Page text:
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Using data to improve your next fundraising event

Just like that, the Winter Olympics are over. Years of training, event planning and marketing gone in an instant (well, 16 days). Surely, everyone can relax now, right? Wrong. For those of you that work in fundraising events, you know that just because the event is over, it doesn’t mean the work is finished. Because now comes the hardest (and arguably most important) part of all—reflection and learning. If you do not take the time to celebrate your successes, acknowledge, and learn from your challenges, you are doing yourself and your team a disservice—not to mention missing out on some amazing future opportunities.

To reflect on your event, you need to know how well it performed. That means preparing for follow-up and learning right from the start. So set your KPIs well in advance, and make sure you have the tools in place to measure progress against them. Events fundraising is all about data, so make sure you are ready to collect it (and GDPR consent) through your fundraising CRM, website, social media, and feedback questionnaires.

Got data? Here’s how to use it

Let’s face it, as helpful as it is, data analysis can be quite daunting. The numbers are there. But understanding what they’re telling you isn’t always easy. That’s why we’ve put together this handy guide to help you find your way through the analytical process.

STEP 1: Pin down your headline numbers

A good CRM will make it quick and easy for you and your team to get your arms around headline event numbers. As a baseline, you need to be able to measure:

Registration: How many people registered for your event

Attendance: The number of people that turned up on the day

Sales income: Gross transactional income

Donation income: Including average gift amounts

Return on investment: Income divided by investment, X100

STEP 2: Get to know your attendees

When you’re dealing with multiple CRM records it can be easy to forget you’re dealing with people. So, take a step back and look at what your data is telling you about the individuals that registered for, and attended your event. Key things to focus on:

Key demographics: The who, what, and where of event attendees.

Giving history: Perhaps they’re a long-term donor, or maybe they’ve never given to you before. Whatever their history, it’s important to understand who’s on your event books.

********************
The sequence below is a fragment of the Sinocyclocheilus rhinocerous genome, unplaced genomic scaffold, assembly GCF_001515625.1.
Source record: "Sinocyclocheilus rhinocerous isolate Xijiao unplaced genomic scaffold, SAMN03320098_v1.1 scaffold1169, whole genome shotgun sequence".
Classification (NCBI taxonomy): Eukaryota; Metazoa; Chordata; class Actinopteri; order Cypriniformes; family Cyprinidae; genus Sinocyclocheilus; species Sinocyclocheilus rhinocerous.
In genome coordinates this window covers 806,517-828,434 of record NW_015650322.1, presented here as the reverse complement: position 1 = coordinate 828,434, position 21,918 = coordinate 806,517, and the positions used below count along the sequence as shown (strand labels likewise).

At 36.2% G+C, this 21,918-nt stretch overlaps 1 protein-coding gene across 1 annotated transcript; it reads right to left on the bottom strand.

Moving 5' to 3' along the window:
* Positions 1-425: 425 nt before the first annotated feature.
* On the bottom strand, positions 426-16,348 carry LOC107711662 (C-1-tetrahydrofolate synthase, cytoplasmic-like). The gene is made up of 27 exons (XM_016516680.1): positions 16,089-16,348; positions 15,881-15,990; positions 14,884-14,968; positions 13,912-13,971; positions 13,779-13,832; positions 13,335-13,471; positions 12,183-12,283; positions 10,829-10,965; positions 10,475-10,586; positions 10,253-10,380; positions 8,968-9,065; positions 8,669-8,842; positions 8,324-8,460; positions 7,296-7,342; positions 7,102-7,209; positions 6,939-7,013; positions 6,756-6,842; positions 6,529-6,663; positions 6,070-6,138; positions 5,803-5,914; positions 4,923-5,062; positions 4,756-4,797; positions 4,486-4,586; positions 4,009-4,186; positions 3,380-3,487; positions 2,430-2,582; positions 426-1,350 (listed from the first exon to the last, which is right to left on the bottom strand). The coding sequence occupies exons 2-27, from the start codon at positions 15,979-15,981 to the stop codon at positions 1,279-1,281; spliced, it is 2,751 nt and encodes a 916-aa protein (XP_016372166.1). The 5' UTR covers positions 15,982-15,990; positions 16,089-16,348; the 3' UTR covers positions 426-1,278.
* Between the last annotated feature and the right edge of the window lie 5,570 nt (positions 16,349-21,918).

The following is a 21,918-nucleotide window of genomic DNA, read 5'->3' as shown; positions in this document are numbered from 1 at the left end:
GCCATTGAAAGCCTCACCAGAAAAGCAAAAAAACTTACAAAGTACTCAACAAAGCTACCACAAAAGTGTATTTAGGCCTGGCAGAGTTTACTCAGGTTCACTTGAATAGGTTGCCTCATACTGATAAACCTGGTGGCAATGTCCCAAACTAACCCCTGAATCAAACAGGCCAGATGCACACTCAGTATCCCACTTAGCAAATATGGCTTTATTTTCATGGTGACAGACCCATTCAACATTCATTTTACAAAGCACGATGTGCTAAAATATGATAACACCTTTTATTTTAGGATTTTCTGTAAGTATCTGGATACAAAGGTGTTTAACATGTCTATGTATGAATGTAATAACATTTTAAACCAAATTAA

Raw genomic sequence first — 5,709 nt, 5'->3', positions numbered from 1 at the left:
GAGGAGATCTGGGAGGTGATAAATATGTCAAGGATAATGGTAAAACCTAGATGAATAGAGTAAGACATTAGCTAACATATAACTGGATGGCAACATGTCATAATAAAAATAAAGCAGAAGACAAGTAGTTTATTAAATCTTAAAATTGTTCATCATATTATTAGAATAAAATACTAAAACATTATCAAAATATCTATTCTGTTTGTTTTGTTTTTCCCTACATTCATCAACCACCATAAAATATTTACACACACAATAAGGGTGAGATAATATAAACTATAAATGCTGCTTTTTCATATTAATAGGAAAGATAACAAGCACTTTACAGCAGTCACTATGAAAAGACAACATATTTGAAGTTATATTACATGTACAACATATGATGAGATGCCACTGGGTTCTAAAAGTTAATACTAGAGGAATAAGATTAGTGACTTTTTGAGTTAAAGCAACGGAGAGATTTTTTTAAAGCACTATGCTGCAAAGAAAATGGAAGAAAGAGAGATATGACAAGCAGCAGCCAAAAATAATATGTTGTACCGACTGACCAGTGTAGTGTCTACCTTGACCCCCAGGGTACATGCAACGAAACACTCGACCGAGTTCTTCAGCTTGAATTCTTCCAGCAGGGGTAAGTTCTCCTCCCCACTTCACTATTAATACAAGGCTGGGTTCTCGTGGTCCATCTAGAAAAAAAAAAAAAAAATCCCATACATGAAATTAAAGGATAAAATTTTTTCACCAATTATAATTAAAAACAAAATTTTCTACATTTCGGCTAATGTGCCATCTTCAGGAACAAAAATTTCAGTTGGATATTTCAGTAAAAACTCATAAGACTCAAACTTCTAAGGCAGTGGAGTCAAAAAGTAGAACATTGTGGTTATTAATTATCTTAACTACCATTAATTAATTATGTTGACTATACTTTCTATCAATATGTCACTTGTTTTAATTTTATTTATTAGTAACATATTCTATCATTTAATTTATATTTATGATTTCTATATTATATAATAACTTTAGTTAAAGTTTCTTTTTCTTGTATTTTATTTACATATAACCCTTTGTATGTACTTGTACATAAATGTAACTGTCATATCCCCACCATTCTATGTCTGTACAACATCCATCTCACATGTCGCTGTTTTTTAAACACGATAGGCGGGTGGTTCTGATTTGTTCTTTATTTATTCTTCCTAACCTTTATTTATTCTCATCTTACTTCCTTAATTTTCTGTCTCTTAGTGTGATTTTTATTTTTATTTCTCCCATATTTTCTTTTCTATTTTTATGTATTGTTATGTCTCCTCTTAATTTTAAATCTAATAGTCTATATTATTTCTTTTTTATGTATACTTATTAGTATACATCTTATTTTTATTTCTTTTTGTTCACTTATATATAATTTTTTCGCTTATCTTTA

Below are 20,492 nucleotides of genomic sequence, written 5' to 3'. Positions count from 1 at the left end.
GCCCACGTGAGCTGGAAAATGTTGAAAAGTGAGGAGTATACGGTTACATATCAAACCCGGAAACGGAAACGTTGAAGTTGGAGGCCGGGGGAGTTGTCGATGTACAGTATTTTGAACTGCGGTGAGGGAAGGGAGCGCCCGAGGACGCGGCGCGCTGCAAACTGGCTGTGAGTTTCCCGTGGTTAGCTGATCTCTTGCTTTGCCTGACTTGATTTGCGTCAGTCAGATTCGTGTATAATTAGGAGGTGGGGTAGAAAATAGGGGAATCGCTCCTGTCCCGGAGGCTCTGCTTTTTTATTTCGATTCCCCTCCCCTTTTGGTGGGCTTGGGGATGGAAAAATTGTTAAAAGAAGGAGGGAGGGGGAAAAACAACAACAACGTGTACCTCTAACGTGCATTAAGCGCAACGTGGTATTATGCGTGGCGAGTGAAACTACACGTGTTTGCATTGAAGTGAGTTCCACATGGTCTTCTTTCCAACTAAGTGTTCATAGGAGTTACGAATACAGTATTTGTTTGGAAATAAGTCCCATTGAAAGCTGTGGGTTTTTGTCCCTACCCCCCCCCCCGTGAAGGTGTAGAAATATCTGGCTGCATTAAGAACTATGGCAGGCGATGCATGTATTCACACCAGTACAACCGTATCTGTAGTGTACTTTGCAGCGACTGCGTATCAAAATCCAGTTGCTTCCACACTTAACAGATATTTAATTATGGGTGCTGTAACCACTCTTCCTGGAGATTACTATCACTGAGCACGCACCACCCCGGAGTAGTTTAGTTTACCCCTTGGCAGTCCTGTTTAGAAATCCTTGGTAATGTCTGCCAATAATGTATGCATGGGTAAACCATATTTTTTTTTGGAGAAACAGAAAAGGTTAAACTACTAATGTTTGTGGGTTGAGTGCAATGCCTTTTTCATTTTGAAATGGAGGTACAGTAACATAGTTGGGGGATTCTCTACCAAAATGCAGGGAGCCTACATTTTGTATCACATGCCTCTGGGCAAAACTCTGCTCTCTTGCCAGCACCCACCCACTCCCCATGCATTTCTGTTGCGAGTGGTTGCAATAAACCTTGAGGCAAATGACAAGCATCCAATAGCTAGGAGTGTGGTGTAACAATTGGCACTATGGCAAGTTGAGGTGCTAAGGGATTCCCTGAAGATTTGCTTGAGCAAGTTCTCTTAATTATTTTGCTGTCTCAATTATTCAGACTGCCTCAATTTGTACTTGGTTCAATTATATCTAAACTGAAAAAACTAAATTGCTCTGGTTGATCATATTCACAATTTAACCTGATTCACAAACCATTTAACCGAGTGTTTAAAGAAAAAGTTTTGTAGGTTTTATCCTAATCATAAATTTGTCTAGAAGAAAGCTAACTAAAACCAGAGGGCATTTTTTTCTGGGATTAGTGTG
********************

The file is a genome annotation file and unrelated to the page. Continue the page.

Attitudes and motivation: Recording notes, comments, and feedback can help deepen your understanding of supporter motivations.

Other trends and observations: You never know when you might spot a trend or make an insight you didn’t see coming. Keep an open mind and listen to what your data is telling you.

STEP 3: Dive into the detail

Never underestimate just how much you can learn from your data. It can feel overwhelming to begin with, but once you dive in, you’ll find new information and learning at every turn. If you can, use your CRM to rotate and manipulate your data from different angles, and (or) dive into your website and social media analytics so that you understand:

Response rates: Looking at your marketing communications before the event. Can you pinpoint the ad or content with the highest and lowest engagement?

Click-throughs: More than just about likes and shares, are your posts sending traffic where it needs to be (your website, ideally)? Does this change with content or time?

Attrition: Can you see how many people failed to complete the process and bounced before signing up for your event?

Barriers: Is there a particular point in the user journey that turned people off and could be streamlined or improved in the future?

STEP 4: Remember, the only failure is the failure to learn

So, you’ve got the numbers and made some snazzy charts. What’s next? Don’t just PDF it and file it away never to see the light of day again. Once you’ve got your data and insights, you need to share it—so put in some time with your team to reflect on the event and look at what your data is telling you. We don’t just mean a quick chat by the coffee machine. Whether on a virtual call or in-person, you’re going to want to devote some time and have a series of discussion points to guide the conversation and encourage critical reflection. Of course, you need to take some time to celebrate your success. But don’t be afraid to face the challenges head-on. If the numbers aren’t telling you what you want them to, ask yourself why.

It’s the only way to improve!

STEP 5: Get ready to adapt and evolve your plans

Group huddle is over, and now we’re looking forward. You’ve got so much insight and learning under your belt; all you need to do now is put it into practice. So, take a look at your events calendar and get ready to:

Build your key learnings into your next event communications strategy.

Re-connect with past attendees that might be interested in this new event.

Engage with your audience and tap into their key motivations.

Segment your data and tailor your marketing communications.

Streamline your user journey and make it easy to register, sign-up, pay, and donate.

Split test your content and keep on refining your recipe for success.

Boost response rates and bring down attrition.

Stop wasting time on ads, posts, and social activity you know won’t elicit much response.

Spend more efficiently and effectively on techniques and promotions that bring results.

In short, when it comes to learning and reflection, you need to find out what worked, and do more of it—without being afraid to drop what doesn’t. A good events fundraiser will keep on building and keep on moving forward, using each new event as a chance to build on the success—and failures—of the last.

If your CRM isn’t providing you with the data you need, let us show you how thankQ can help you!  Contact us to set up your personalized demo today!